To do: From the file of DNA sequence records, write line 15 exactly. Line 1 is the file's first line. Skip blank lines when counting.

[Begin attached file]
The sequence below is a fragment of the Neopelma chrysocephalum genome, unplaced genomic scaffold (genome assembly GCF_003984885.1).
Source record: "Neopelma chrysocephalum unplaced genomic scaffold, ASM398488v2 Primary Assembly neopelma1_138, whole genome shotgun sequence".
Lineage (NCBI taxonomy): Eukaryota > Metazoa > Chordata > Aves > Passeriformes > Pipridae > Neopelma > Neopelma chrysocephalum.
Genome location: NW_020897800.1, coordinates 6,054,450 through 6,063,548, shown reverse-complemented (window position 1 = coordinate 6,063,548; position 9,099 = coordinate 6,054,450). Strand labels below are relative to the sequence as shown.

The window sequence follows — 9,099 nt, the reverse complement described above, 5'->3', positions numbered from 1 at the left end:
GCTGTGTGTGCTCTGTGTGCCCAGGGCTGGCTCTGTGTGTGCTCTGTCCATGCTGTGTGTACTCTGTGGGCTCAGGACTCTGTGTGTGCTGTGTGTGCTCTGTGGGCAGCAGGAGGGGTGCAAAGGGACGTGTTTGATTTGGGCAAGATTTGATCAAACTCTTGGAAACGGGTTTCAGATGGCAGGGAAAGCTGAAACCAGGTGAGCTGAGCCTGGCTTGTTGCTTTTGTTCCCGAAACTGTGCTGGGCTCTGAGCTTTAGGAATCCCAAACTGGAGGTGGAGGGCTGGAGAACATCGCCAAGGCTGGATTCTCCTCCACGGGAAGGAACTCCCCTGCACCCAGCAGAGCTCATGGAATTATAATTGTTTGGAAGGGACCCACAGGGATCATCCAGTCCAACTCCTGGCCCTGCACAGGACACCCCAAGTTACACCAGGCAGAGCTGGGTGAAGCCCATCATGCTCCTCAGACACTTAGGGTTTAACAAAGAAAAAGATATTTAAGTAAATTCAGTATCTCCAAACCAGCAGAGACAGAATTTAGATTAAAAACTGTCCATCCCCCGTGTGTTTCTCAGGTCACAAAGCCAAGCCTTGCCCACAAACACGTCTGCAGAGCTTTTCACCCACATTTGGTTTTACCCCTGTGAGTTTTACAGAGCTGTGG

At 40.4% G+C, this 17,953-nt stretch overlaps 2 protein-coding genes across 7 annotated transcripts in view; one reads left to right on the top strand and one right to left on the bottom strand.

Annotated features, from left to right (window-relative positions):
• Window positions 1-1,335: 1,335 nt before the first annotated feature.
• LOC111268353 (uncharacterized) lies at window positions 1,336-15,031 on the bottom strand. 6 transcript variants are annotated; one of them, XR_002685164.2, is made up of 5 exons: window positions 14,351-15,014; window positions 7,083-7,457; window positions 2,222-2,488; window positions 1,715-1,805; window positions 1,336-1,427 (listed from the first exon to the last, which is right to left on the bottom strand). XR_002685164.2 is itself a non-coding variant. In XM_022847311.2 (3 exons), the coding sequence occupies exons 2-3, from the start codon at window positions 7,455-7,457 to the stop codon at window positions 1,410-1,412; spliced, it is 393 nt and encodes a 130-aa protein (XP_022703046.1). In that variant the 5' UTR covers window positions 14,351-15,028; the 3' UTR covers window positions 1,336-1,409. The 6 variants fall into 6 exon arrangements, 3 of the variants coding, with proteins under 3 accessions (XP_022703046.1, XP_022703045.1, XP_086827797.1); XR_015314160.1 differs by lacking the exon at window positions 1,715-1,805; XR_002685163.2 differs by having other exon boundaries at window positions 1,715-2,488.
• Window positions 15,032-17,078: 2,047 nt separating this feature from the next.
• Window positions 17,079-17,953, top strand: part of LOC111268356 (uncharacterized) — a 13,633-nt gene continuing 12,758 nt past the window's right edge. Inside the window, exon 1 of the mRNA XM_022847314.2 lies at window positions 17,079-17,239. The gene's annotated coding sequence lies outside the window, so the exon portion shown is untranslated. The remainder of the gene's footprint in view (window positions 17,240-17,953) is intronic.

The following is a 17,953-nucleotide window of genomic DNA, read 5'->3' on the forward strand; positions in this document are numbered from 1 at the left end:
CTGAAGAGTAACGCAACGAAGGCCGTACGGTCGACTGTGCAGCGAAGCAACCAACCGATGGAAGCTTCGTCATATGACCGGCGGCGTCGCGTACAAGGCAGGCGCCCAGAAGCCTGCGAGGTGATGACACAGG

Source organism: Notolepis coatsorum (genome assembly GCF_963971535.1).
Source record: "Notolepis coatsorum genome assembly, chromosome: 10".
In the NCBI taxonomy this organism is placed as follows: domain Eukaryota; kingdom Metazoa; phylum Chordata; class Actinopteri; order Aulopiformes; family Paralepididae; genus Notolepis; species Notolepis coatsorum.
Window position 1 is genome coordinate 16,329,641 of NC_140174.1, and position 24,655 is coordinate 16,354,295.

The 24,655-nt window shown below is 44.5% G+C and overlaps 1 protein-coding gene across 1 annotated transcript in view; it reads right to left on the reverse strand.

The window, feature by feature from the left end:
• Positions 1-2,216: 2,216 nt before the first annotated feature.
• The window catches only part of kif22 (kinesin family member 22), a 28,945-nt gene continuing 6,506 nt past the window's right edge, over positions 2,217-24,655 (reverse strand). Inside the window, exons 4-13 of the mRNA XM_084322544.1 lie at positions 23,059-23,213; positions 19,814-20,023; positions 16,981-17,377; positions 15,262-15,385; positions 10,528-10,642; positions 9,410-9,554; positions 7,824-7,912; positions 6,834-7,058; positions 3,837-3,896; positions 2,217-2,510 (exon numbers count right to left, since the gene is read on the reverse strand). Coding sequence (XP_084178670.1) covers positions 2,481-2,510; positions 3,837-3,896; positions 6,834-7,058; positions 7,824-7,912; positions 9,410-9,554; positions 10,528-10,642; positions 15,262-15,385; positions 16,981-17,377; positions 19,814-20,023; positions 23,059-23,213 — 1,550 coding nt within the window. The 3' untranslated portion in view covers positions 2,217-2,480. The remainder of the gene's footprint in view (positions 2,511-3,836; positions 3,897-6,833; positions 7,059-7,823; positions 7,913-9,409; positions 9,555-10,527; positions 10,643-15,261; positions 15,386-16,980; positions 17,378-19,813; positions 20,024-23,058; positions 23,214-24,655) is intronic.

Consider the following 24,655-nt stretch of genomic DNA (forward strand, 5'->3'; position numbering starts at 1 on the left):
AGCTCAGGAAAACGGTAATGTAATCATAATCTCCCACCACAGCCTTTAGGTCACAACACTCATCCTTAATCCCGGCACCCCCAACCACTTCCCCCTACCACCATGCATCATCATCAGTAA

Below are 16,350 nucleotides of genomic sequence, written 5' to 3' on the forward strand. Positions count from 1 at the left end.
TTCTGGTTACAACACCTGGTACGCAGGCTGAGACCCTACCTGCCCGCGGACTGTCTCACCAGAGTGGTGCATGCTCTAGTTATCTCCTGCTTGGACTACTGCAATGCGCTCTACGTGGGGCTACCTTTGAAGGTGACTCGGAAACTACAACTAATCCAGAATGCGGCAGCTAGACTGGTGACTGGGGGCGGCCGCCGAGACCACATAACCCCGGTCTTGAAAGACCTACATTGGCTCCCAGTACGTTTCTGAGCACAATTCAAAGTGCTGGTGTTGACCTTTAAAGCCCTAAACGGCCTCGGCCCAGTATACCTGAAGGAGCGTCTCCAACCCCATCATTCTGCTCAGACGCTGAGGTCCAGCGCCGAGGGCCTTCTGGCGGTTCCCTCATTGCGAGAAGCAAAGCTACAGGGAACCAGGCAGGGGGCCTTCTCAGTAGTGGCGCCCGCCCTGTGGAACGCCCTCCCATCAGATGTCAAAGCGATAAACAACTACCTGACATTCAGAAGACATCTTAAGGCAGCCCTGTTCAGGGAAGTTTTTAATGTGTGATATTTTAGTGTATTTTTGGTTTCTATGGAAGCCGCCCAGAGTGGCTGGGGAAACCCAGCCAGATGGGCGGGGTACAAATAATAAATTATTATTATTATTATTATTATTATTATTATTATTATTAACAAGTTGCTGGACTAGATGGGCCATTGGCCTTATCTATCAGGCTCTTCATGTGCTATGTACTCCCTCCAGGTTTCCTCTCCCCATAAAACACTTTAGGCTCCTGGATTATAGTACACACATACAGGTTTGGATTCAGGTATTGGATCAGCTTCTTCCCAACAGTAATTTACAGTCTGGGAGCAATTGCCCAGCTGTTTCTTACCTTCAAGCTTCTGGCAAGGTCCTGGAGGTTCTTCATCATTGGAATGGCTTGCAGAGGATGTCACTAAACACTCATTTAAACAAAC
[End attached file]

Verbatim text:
Source organism: Notolepis coatsorum (genome assembly GCF_963971535.1).